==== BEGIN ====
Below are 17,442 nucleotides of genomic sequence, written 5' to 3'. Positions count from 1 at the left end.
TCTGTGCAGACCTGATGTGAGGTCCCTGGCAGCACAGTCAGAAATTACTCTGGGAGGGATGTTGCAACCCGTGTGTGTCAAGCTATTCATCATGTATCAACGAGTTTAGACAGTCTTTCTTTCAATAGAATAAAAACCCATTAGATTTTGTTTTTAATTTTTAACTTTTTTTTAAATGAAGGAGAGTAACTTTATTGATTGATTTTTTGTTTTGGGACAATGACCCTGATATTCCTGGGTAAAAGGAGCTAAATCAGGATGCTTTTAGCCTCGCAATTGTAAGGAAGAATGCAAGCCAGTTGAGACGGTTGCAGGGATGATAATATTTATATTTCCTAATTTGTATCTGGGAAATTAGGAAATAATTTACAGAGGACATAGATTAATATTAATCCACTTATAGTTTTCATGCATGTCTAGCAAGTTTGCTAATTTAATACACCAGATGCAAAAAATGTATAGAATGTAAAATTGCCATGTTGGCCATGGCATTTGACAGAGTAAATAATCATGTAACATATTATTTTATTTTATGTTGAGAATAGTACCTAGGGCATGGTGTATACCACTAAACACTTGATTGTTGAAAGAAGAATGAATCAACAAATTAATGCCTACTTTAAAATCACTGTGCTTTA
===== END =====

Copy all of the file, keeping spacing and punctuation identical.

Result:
Below are 17,442 nucleotides of genomic sequence, written 5' to 3'. Positions count from 1 at the left end.
TCTGTGCAGACCTGATGTGAGGTCCCTGGCAGCACAGTCAGAAATTACTCTGGGAGGGATGTTGCAACCCGTGTGTGTCAAGCTATTCATCATGTATCAACGAGTTTAGACAGTCTTTCTTTCAATAGAATAAAAACCCATTAGATTTTGTTTTTAATTTTTAACTTTTTTTTAAATGAAGGAGAGTAACTTTATTGATTGATTTTTTGTTTTGGGACAATGACCCTGATATTCCTGGGTAAAAGGAGCTAAATCAGGATGCTTTTAGCCTCGCAATTGTAAGGAAGAATGCAAGCCAGTTGAGACGGTTGCAGGGATGATAATATTTATATTTCCTAATTTGTATCTGGGAAATTAGGAAATAATTTACAGAGGACATAGATTAATATTAATCCACTTATAGTTTTCATGCATGTCTAGCAAGTTTGCTAATTTAATACACCAGATGCAAAAAATGTATAGAATGTAAAATTGCCATGTTGGCCATGGCATTTGACAGAGTAAATAATCATGTAACATATTATTTTATTTTATGTTGAGAATAGTACCTAGGGCATGGTGTATACCACTAAACACTTGATTGTTGAAAGAAGAATGAATCAACAAATTAATGCCTACTTTAAAATCACTGTGCTTTA